Is freedom of speech really free?

This was a popular topic of debate in my journalism lectures at uni. In fact, some people got so wound up in their freedom of speech that the rest of us would spend the best part of these lectures sitting back and watching, as at least two people passionately argued their stance on free speech, or politics, or whatever. I don’t know if the best part was when someone would still be sulking after the lecture about not getting the last word, or when comments beginning “Your mum” were thrown around. Either way, quality entertainment.

What does freedom of speech really mean anyway? I like to think there’s more to it than simply being able to say what you like, but honestly, that is how most people seem to take it. I was musing on this the other day when I read a Facebook post that was nostalgically remembering the good old days when one could make a joke without having to worry about insulting women, racial minorities, LGBT people, etc. Really, it’s so tough being in a generation where everyone has a voice, not just heterosexual white men…

When people make statements online – for whatever cause – conflict in the comments section will inevitably ensue. And you can bet at least one person will defend their viewpoint by using the “free speech, free country” card. But people who try to be “PC” in their use of speech are stigmatised and mocked. Apparently casual racism, or sexism, or whatever, is fine, but trying to show respect and compassion towards other people makes you subject to ridicule.

And none of this answers my question.

The way I see it is this. Freedom in any form isn’t as simple as being able to do whatever you want, with no regards to the consequences. Think about growing up. You spend your childhood being heavily dependent on your parents, then your teen years testing their boundaries and your own limits. You take matters into your own hands, and when you fail, you get angry when your parents still make sure you get your comeuppance just when you thought you were entitled to more privileges.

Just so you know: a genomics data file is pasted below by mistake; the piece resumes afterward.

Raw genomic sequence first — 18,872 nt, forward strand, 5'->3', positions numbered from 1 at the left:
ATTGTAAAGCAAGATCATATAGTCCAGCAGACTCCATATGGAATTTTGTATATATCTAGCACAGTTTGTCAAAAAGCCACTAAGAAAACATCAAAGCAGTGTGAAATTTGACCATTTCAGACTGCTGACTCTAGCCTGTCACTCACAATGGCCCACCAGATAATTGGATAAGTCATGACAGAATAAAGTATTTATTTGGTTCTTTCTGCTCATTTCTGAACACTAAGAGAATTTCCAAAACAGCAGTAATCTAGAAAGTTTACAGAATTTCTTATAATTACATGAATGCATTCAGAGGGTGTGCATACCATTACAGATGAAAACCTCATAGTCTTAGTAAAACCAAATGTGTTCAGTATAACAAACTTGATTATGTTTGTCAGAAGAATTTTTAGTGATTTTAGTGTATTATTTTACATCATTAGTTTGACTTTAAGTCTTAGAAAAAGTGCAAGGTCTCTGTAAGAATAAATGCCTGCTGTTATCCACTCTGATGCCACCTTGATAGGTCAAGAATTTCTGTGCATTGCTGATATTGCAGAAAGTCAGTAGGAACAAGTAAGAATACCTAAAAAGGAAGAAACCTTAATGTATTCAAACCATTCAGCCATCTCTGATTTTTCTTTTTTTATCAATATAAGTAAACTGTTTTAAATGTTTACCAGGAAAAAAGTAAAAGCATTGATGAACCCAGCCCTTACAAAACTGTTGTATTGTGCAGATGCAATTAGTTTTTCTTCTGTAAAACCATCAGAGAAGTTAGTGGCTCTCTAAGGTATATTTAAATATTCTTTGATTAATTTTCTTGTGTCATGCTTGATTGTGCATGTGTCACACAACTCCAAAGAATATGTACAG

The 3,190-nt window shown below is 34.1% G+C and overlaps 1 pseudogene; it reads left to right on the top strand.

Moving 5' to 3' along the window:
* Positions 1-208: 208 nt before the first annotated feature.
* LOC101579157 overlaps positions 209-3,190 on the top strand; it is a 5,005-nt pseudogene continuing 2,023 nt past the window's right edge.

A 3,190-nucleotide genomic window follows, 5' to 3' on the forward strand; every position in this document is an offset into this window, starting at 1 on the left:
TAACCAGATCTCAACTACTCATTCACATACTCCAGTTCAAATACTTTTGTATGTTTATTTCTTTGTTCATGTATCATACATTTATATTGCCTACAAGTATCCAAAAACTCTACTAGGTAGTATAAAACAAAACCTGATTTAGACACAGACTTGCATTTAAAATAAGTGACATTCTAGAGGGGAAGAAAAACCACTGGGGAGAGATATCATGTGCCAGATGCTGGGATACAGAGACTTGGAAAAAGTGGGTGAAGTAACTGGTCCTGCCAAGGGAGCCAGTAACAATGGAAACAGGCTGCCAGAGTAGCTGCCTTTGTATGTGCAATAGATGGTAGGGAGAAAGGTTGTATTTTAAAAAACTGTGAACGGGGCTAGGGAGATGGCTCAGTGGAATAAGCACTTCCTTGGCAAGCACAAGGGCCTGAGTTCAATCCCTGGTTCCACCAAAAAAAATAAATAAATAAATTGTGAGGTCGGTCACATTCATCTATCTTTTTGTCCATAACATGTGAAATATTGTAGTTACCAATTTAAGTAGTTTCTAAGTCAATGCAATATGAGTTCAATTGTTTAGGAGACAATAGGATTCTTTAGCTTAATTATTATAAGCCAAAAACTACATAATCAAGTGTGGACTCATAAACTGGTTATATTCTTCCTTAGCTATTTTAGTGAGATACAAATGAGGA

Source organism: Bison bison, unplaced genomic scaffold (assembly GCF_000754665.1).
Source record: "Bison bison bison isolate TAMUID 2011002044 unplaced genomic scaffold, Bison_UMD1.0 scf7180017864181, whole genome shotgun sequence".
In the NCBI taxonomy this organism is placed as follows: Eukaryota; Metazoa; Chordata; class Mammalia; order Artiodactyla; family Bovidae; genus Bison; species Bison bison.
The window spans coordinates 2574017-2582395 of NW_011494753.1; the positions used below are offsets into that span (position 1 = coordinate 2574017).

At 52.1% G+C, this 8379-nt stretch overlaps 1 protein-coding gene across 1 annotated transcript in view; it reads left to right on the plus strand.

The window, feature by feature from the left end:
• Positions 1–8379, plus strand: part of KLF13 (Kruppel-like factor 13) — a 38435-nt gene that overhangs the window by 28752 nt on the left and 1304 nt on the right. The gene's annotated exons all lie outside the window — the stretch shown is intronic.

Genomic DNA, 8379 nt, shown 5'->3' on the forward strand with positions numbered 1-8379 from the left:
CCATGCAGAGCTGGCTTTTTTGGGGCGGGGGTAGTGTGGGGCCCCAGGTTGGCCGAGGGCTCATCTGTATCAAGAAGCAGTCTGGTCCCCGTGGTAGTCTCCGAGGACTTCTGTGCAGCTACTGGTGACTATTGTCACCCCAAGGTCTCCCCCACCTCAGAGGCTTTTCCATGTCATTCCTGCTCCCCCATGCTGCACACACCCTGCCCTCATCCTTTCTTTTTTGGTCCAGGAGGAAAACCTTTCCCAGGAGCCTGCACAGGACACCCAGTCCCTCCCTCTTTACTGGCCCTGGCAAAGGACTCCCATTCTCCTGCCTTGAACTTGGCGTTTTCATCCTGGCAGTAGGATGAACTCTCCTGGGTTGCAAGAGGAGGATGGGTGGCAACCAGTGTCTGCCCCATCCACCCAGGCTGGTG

But your parents don’t give you more freedom because they stop caring what you do. Rather, they do so because they are trying to trust you to make your own decisions without having to be told. At any stage in our lives, we will inevitably abuse our privileges, and the consequences will be no less real.

Make sense? We are free to voice our opinions, but that doesn’t make it any more ok to attack others. No-one is always fully right or fully wrong. Conflict may be unavoidable, but if you manage it by defending your side without tearing down someone else’s, you’re making a step in the right direction.

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My thoughts on the human condition

When people talk about the human condition, it sounds like some big, deep theory that summarises the whole of humanity from an objective viewpoint. People are always trying to make sense of other people, whether it’s from a philosophical, psychological or religious perspective. Yet without being God, or any other higher being that can see us inside out, it’s impossible to get the bigger picture. And anyway, do we really want to know what humanity must look like from the outside…

But the human condition isn’t just about how people were made, and how we turned out. It’s also in the little things. Like so:

Does anyone else find it annoying when mature adults assume you’re younger than you are, then expect you to take that as a compliment? If you’re like me, you want to look to be an age at which people take you seriously. Yet older people want to look younger for the same reason. So basically, we go through each stage of life either missing, or looking forward to, the years when we get taken seriously. While not taking people outside our age range seriously. Yeah.

And the “us against the world” mindset. Life sucks, doesn’t it? Especially when you have to deal with Asperger’s Syndrome, the odd racist catcall, and an anticipated future of being single and unemployed. Honestly, other people have it so easy…

See what I mean? We can only clearly see what’s wrong with our own lives. Anything that doesn’t affect us has to be right under our noses and relevant to our interests. It gets interesting when this mindset is what unites a particular social group. Then what happens? A fight for a noble cause, or a feud over politics, religion, or race?

On a similar note, when we don’t know everything, we fill in the gaps. Sounds like a bad thing, and sometimes it is, but it’s how we make sense of the world around us. We get glimpses of what’s happening in someone’s life, and what we don’t know, we speculate. Problems only start when we are so sure that our understanding is right, that we lose touch with reality.

Then there’s that old “meaning of life” mystery. Whose life? Yours or everyone’s? I’ve come to realise that you don’t “find” your purpose; you choose it, pursue it, and if it stops working, pick another. For life in general, my theory is: keep the world living and moving by playing your part and striving to make a difference. Best I could come up with, anyway.